As Bangladesh prepares to advance to the next level of economic development, our policymakers have to start thinking about how to remain internationally competitive as well as ensure greater economic activity — more jobs, greater output — and higher average incomes.
In order to achieve that, Bangladesh desperately needs to upgrade and expand its export sector, from our export composition to value, volume, and range.
The success of our readymade garments (RMG) industry provided a much-needed momentum over the past three decades or so, making the country an exemplary export success-story among many low-income economies and least developed countries (LDCs).
Nevertheless, for a country our size, we are far behind most of our Asian competitors.
With a population of 160 million, Bangladesh’s current export volume of $35 billion is rather small in comparison with countries like Vietnam ($170bn in exports and a population of 91 million), Indonesia ($220bn in exports and a population of 258 million), or the Philippines ($74bn in exports and a population of 101 million).
Bangladesh’s current export volume of $35 billion is rather small in comparison with countries like Vietnam, Indonesia, or the Philippines
Again, much smaller countries in East Asia such as Malaysia ($200bn in exports, with a population of 28 million) and Singapore ($500bn in exports with a population of 5.7 million) are extremely successful exporting nations.
Therefore, Bangladesh must vigorously expand its range, value, and volume of exports while, at the same time, try to generate enhanced export response from non-RMG sectors.
A promising industry
When it comes to export expansion while promoting export diversification, the industry that holds a great promise is leather and leather goods (LLGs) — the second largest exporters in our economy.
The export policy of 2015-18 aims to take target-oriented steps to raise export earnings to $60 billion exports by 2021, of which $5 billion is expected from LLGs. However, both targets now seem like daunting prospects.
In 2017, the total value of leather and leather goods exports from Bangladesh stood at $1.2bn, accounting for 3.54% of the country’s total merchandise exports. The industry’s contribution to total output or gross domestic product (GDP) is estimated to be 0.35%. Total employment in the industry in 2016 was 129,000 — up from 91,000 in 2013. During the same period, the industry’s share in total employment rose from 0.16% to 0.22%.
The leather export sector has a strong backward linkage in terms of its using mostly locally sourced raw materials. The estimated domestic value addition is as high as 80-95%.
The global experience shows that successful garment manufacturing countries tend to find it easier to develop specialization in leather products and footwear (and vice versa). The leather sector should thus be a natural driver of export diversification in Bangladesh.
Opportunities for expansion
The global LLGs market expanded from $75bn in 2000 to $167bn in 2015 – indicating growing demand around the world and, thus, lucrative prospects for exporting countries.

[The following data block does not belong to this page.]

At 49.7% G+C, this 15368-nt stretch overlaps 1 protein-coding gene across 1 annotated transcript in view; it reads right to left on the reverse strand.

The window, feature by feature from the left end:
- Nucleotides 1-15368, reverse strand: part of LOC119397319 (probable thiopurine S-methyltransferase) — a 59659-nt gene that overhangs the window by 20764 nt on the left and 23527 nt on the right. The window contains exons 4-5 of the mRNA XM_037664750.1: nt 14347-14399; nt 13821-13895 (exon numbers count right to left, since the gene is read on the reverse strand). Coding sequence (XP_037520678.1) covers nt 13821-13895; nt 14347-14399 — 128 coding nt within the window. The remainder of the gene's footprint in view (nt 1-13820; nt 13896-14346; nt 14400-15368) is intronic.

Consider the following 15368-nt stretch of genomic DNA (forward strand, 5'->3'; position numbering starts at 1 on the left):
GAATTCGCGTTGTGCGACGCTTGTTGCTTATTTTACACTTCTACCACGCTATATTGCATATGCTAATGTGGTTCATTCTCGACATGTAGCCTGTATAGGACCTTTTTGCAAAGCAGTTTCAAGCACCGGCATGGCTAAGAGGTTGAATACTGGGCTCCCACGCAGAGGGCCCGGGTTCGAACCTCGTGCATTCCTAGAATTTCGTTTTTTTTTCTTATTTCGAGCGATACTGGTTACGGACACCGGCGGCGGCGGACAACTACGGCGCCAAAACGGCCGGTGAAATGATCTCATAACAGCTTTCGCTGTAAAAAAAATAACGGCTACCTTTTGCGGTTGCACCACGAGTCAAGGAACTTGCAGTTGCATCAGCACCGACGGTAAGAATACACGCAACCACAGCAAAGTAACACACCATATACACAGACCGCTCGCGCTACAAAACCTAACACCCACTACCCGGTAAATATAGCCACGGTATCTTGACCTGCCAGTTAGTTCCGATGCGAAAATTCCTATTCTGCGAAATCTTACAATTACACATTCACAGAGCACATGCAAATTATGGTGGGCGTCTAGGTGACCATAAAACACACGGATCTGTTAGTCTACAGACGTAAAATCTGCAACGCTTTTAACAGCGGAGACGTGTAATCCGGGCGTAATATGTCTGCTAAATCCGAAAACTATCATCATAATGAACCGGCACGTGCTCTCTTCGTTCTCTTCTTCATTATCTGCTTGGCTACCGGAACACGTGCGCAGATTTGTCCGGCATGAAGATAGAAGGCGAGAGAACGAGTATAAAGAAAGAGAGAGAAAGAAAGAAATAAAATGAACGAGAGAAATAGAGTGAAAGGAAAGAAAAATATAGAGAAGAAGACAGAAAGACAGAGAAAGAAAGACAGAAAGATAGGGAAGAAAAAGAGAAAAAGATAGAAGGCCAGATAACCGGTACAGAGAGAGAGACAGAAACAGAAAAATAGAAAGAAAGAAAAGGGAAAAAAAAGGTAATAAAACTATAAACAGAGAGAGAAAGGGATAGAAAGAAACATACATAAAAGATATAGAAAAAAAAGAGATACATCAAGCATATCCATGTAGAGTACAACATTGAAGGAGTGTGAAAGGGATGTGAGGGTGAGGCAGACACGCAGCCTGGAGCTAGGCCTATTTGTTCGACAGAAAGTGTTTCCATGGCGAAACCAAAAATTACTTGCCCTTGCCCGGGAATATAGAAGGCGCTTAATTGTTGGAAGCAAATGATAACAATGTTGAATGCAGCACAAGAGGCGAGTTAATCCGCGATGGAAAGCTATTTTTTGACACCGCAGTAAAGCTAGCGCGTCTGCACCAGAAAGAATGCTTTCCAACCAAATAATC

During the same period, Banlgadesh’s exports expanded by about $1bn (from $200 million to $1.2 billion).
Compare that with China’s expansion of $46bn, India’s $5.4bn, and Indonesia’s $2.7bn in leather exports. In 2015, Vietnam’s leather and leather goods exports reached almost $8bn — up from a very negligible amount in 2000.
These countries were able to cash in on growing opportunities by investing to further develop their domsetic LLG industries.
There has also been a shift in the export composition of the leading exporters. The average share of raw leather in total LLGs declined from 33% in 2000 to 18% in 2015. That is, most leading exporters have shifted from raw leather to higher value-added and more sophisticated finished leather products.
In 2015, the share of raw leather in Bangladesh’s total LLG exports was 28%. Although it has declined considerably over the years, the share of raw leather in Bangladesh’s total leather exports is still very high.
Bangladesh’s LLG exports are highly concentrated in a few markets. It exports 44 leather products (at the HS 6-digit level) to 84 destinations. In comparison, Vietnam exports 59 items to 122 markets and China sends 65 products to 209 foreign markets.
The share of Bangladesh’s exports to the USA, the largest importer of LLGs, is substantially lower than that of its competitors. While China, India, and Vietnam export 24%, 19%, and 41%, respectively, of their export sales of finished leather articles to the USA, the corresponding figure for Bangladesh is only 7%.
A comparative analysis shows that Bangladesh exports very high quality raw leather. Although some Bangladeshi leather articles and finished products are also of good quality, for these products there exists a substantial scope of overall quality improvement, which will help us to grab more market share and sell at higher prices.
Particularly in leather footwear, Bangladesh’s quality is rather mediocre, as revealed by the unit value prices.
Given the availability of local raw materials, know-how of the supply management within the export industry, and expressed policy support, the leather industry has a huge potential for transformation, generating billions of dollars in additional export earnings. The realization of this potential however depends on several factors.
The second part of this article will discuss those factors and the challenges we have to overcome.
Dr Mohammad A Razzaque is an economist. This article is an outgrowth of a project of the Bangladesh Enterprise Institute (BEI).